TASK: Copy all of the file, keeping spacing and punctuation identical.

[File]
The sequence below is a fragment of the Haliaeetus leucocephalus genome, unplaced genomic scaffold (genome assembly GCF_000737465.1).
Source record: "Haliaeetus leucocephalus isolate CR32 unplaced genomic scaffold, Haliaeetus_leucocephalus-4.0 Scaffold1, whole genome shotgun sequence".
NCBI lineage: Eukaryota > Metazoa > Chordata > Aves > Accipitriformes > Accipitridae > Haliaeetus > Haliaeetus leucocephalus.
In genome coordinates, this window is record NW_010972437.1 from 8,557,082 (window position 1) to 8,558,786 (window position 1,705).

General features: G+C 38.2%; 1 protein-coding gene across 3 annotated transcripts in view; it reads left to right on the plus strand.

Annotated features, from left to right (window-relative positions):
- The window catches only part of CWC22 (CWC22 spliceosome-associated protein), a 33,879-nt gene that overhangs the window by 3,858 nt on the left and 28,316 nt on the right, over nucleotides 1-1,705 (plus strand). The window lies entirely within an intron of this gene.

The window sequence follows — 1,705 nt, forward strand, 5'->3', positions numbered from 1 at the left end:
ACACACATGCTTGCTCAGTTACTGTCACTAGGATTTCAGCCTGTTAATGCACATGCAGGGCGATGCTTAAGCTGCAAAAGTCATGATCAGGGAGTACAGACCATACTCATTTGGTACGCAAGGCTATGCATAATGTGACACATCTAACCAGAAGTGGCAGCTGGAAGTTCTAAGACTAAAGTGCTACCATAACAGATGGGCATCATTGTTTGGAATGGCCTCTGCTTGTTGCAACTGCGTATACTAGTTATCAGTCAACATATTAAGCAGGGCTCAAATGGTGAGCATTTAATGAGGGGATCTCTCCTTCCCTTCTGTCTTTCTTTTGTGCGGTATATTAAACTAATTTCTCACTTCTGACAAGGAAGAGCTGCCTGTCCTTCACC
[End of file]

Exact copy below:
The sequence below is a fragment of the Haliaeetus leucocephalus genome, unplaced genomic scaffold (genome assembly GCF_000737465.1).
Source record: "Haliaeetus leucocephalus isolate CR32 unplaced genomic scaffold, Haliaeetus_leucocephalus-4.0 Scaffold1, whole genome shotgun sequence".
NCBI lineage: Eukaryota > Metazoa > Chordata > Aves > Accipitriformes > Accipitridae > Haliaeetus > Haliaeetus leucocephalus.
In genome coordinates, this window is record NW_010972437.1 from 8,557,082 (window position 1) to 8,558,786 (window position 1,705).

General features: G+C 38.2%; 1 protein-coding gene across 3 annotated transcripts in view; it reads left to right on the plus strand.

Annotated features, from left to right (window-relative positions):
- The window catches only part of CWC22 (CWC22 spliceosome-associated protein), a 33,879-nt gene that overhangs the window by 3,858 nt on the left and 28,316 nt on the right, over nucleotides 1-1,705 (plus strand). The window lies entirely within an intron of this gene.

The window sequence follows — 1,705 nt, forward strand, 5'->3', positions numbered from 1 at the left end:
ACACACATGCTTGCTCAGTTACTGTCACTAGGATTTCAGCCTGTTAATGCACATGCAGGGCGATGCTTAAGCTGCAAAAGTCATGATCAGGGAGTACAGACCATACTCATTTGGTACGCAAGGCTATGCATAATGTGACACATCTAACCAGAAGTGGCAGCTGGAAGTTCTAAGACTAAAGTGCTACCATAACAGATGGGCATCATTGTTTGGAATGGCCTCTGCTTGTTGCAACTGCGTATACTAGTTATCAGTCAACATATTAAGCAGGGCTCAAATGGTGAGCATTTAATGAGGGGATCTCTCCTTCCCTTCTGTCTTTCTTTTGTGCGGTATATTAAACTAATTTCTCACTTCTGACAAGGAAGAGCTGCCTGTCCTTCACC